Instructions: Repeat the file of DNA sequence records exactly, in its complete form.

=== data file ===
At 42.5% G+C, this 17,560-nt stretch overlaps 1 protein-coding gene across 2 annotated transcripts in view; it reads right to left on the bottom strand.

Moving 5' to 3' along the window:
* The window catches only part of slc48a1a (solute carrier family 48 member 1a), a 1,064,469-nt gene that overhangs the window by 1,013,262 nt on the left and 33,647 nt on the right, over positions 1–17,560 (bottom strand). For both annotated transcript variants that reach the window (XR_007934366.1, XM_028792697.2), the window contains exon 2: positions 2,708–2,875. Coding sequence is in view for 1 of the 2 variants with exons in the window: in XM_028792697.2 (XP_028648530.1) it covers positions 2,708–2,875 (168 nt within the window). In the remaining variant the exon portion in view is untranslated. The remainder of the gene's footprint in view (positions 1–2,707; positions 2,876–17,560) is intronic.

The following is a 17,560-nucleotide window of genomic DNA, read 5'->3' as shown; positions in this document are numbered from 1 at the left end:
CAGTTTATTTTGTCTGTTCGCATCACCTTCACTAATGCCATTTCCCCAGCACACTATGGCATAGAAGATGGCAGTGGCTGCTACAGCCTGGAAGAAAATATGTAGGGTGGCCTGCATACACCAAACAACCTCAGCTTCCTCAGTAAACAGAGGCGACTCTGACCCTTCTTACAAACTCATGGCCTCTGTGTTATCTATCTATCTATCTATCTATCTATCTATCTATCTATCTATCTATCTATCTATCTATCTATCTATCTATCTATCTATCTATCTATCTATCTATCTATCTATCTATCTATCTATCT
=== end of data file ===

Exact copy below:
At 42.5% G+C, this 17,560-nt stretch overlaps 1 protein-coding gene across 2 annotated transcripts in view; it reads right to left on the bottom strand.

Moving 5' to 3' along the window:
* The window catches only part of slc48a1a (solute carrier family 48 member 1a), a 1,064,469-nt gene that overhangs the window by 1,013,262 nt on the left and 33,647 nt on the right, over positions 1–17,560 (bottom strand). For both annotated transcript variants that reach the window (XR_007934366.1, XM_028792697.2), the window contains exon 2: positions 2,708–2,875. Coding sequence is in view for 1 of the 2 variants with exons in the window: in XM_028792697.2 (XP_028648530.1) it covers positions 2,708–2,875 (168 nt within the window). In the remaining variant the exon portion in view is untranslated. The remainder of the gene's footprint in view (positions 1–2,707; positions 2,876–17,560) is intronic.

The following is a 17,560-nucleotide window of genomic DNA, read 5'->3' as shown; positions in this document are numbered from 1 at the left end:
CAGTTTATTTTGTCTGTTCGCATCACCTTCACTAATGCCATTTCCCCAGCACACTATGGCATAGAAGATGGCAGTGGCTGCTACAGCCTGGAAGAAAATATGTAGGGTGGCCTGCATACACCAAACAACCTCAGCTTCCTCAGTAAACAGAGGCGACTCTGACCCTTCTTACAAACTCATGGCCTCTGTGTTATCTATCTATCTATCTATCTATCTATCTATCTATCTATCTATCTATCTATCTATCTATCTATCTATCTATCTATCTATCTATCTATCTATCTATCTATCTATCTATCTATCTATCT